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Reynolds has become indispensable to Rox

Initially thought of as insurance, vet posting his best numbers in years
MLB.com @TracyRingolsby

DENVER -- By the time the calendar flipped to February, Mark Reynolds found his baseball career in limbo. He had turned down a multi-year proposal to return to the Rockies back in October, which prompted them to instead sign Ian Desmond to a five-year deal with the idea that Desmond would eventually become Ben Zobrist-plus.

For Reynolds, meanwhile, the offers didn't exactly pour in. Oh, he had a three-year proposal to play in Korea, but with young children, that didn't seem to fit.

DENVER -- By the time the calendar flipped to February, Mark Reynolds found his baseball career in limbo. He had turned down a multi-year proposal to return to the Rockies back in October, which prompted them to instead sign Ian Desmond to a five-year deal with the idea that Desmond would eventually become Ben Zobrist-plus.

For Reynolds, meanwhile, the offers didn't exactly pour in. Oh, he had a three-year proposal to play in Korea, but with young children, that didn't seem to fit.

Tweet from @Rockies: Sheriff sends one into the next county! 🚓The 2-run shot gives "Mark Reynolds" 801 career RBI. pic.twitter.com/1ngTQP5FVm

From big league teams, there was a handful of Minor League offers with invites to big league camps. No promises were being made.

So what did Reynolds do? He returned to the Rockies. Reynolds knew they projected Desmond to be the first baseman, at least for 2017. But he also knew the organization, and he was looking for some familiar faces after having spent the previous eight seasons wearing the uniforms of eight teams.

"They were all similar Minor League deals," said Reynolds. "I felt like I knew the guys in the clubhouse, most of the coaches, and the [front office], and I felt like they knew me. It seemed like the best fit."

It has been.

Video: COL@ATL: Reynolds turns unassisted double play

From an uncertain future the day he checked into camp, Reynolds has emerged as the insurance policy Colorado unexpectedly needed. Desmond, after having avoided the disabled list in his seven previous seasons, has made three trips to the disabled list. He missed the first 25 games of the season because of a broken hand suffered when he was hit by a pitch in Spring Training.

On July 6, Desmond was back on the DL for a two-week stint due to a right calf strain, which flared up nine games after he rejoined the active roster on July 16 and has sidelined him since.

Desmond was activated from his latest stint prior to Monday's game against the Tigers at Coors Field. His three-game rehab assignment at Triple-A Albuquerque made it apparent the Rockies were ready to have him assume a versatility role.

While on his assignment, Desmond started his first game at first base, which he learned to play this spring. He started the next game in left field, where, along with center field, he played for the Rangers last season. And after a day to re-evaluate his health, Desmond started at shortstop, his home for six big league seasons with the Nationals.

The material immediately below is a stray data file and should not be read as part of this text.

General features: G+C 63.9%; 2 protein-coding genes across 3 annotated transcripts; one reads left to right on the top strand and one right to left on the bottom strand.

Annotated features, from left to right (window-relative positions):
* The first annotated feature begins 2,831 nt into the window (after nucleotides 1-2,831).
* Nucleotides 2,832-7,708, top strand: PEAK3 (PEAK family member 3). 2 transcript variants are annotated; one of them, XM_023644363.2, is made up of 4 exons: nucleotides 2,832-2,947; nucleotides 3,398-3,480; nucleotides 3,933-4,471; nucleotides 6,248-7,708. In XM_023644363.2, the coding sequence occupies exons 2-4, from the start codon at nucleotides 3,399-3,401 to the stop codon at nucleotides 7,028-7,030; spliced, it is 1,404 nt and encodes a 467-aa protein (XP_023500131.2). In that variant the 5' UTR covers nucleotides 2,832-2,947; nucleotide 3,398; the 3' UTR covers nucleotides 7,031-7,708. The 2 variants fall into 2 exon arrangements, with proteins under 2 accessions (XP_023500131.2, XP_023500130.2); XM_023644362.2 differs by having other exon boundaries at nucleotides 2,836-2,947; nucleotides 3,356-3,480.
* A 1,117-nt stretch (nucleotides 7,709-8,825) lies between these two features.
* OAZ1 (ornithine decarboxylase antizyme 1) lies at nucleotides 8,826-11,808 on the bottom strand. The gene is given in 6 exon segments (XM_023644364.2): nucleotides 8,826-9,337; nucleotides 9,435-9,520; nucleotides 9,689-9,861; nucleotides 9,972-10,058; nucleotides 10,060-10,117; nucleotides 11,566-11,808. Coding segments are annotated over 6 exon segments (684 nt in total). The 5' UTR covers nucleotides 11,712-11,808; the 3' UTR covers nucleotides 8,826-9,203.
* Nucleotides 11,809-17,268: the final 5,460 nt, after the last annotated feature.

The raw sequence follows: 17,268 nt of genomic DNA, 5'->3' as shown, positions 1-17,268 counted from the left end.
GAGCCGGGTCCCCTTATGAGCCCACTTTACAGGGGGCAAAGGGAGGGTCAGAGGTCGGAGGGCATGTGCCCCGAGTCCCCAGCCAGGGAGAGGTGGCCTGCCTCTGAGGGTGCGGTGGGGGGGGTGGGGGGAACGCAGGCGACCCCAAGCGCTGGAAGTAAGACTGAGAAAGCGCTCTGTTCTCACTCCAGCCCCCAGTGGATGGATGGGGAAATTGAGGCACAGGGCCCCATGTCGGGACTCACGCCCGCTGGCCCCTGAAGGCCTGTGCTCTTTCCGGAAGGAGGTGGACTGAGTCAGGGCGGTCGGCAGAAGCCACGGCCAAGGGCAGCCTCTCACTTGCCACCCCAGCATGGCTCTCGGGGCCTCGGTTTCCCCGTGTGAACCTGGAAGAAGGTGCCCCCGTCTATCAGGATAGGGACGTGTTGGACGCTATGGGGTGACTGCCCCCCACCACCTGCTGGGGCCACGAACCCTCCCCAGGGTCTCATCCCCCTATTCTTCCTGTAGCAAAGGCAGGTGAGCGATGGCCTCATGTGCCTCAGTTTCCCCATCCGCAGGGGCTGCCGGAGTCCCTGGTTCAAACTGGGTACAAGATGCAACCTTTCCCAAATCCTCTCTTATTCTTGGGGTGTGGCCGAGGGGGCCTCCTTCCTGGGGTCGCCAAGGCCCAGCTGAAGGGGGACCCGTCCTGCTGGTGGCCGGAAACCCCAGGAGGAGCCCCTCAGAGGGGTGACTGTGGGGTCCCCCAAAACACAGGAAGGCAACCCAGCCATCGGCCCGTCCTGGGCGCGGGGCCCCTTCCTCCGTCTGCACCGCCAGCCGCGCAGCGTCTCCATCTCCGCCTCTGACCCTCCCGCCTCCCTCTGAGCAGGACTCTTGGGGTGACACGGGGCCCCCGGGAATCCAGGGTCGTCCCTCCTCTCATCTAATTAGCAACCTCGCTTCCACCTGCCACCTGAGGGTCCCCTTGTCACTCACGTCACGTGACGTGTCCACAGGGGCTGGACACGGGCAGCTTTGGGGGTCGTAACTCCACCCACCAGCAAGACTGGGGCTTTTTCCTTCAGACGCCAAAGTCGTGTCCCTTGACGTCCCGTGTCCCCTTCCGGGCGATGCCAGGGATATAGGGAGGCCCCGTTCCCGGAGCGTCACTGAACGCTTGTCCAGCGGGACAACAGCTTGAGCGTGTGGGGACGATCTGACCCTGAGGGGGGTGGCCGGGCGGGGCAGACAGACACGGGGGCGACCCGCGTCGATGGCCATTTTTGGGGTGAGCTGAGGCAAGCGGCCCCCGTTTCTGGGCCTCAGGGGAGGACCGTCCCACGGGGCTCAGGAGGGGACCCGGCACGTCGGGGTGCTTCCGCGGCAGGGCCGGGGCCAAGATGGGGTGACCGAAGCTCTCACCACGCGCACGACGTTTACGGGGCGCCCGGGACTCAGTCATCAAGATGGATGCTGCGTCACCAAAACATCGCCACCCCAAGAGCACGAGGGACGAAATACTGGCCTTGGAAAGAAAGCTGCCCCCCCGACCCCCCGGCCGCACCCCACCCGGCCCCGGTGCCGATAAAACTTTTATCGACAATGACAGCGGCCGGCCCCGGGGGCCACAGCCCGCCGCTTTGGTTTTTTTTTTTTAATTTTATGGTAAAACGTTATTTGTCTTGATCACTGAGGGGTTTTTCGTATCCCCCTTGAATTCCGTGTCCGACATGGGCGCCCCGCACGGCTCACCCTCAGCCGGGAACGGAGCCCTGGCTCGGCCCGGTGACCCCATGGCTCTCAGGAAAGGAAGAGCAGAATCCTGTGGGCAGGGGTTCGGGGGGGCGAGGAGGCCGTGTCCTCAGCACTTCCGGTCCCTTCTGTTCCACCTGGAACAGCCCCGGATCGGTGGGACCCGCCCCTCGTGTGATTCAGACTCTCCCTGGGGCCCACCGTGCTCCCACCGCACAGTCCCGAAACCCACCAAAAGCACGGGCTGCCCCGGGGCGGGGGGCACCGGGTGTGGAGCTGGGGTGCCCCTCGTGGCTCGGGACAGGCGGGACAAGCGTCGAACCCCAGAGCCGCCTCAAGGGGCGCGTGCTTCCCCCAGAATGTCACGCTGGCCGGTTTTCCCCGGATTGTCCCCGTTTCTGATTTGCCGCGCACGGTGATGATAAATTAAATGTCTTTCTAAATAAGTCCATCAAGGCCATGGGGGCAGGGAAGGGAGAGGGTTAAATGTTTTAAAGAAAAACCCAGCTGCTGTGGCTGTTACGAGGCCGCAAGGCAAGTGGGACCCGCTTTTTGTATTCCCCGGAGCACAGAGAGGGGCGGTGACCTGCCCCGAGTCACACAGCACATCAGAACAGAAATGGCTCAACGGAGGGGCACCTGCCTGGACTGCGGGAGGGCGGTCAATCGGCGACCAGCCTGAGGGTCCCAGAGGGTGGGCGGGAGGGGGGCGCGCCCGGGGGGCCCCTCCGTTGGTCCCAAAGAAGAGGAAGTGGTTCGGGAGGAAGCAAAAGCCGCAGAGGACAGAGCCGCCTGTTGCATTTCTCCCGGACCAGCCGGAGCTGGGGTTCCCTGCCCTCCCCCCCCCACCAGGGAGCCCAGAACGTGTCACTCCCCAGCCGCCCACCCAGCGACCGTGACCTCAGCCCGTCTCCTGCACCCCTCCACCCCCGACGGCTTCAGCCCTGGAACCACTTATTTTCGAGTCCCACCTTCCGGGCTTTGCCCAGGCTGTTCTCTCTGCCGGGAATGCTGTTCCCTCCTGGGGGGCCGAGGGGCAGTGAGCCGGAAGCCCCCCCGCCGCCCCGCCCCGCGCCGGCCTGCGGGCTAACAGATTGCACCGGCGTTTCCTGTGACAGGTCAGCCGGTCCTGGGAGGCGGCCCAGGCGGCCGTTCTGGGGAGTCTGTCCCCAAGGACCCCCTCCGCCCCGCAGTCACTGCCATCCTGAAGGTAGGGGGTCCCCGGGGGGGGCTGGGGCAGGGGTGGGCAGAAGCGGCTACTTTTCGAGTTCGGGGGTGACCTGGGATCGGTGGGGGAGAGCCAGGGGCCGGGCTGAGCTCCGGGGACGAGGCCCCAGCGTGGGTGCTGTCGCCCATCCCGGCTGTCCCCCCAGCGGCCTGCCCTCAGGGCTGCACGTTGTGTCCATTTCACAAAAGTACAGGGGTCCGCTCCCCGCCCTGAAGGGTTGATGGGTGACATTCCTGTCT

Video: COL@NYM: Desmond rips a single, plates a pair

It's the Reynolds factor.

Still adjusting to a refined approach at the plate that Cardinals hitting coach John Mabry suggested when he was in St. Louis in 2015, Reynolds has provided Colorado not only solid defense but a middle-of-the-lineup bat. He went into Monday's game hitting .277, along with: 28 home runs (his most since 2011); 87 RBIs (his most since '07); and an .883 OPS and .517 slugging percentage (his highest for both since '09).

"Maturity," said Reynolds. "I have seen a lot of pitchers in my day. I feel I have a better approach, better plan going into each at-bat. I get a lot of opportunities every time I hit with the guys in front of me [Charlie Blackmon, DJ LeMahieu and Nolan Arenado]."

Manager Bud Black has been careful to find spots to rest Reynolds to keep him strong, and with the return of Desmond, that could become easier. They may both be right-handed hitters, but it's not out of the question Desmond could get the bulk of the at-bats against left-handers, against whom Reynolds is hitting .233, 63 points lower than against right-handed pitchers.

But Desmond figures to get time in the outfield, too; four primary outfielders on the Rockies' active roster are left-handed hitters in Blackmon, Gerardo Parra, Carlos Gonzalez and Raimel Tapia. And his old shortstop glove could get some use, allowing Black the chance to rest Trevor Story against an occasional right-hander to keep him fresh down the stretch.

It's just another twist in a season of adjustments for Colorado in its bid to claim an NL Wild Card spot.

Wild Card standings

This is, after all, a team that had four rookies battling for what was supposed to be one spot in the starting rotation, only to see the Rockies have all four in the rotation at some point, and at least three at all times. Kyle Freeland, Antonio Senzatela and German Marquez are, after all, the only three rookies in the Majors with at least 10 wins.

Video: COL@CLE: Marquez works six-plus, scatters two hits

Throw in Jeff Hoffman, who is currently at Triple-A Albuquerque, and the four freshmen have combined to go 37-22 with 4.49 ERA compared to 15-21 with a 5.00 ERA for the four elder statesmen who have started. That is if a rotation in which the oldest pitcher to make a start is 28 can be considered to have any elder statesmen.

"Everything doesn't follow the original plan," general manager Jeff Bridich said. "You know that going in. It's why you try and create options."

And that's why Reynolds is with the Rockies for a second year in a row.

Tracy Ringolsby is a columnist for MLB.com.

Colorado Rockies, Mark Reynolds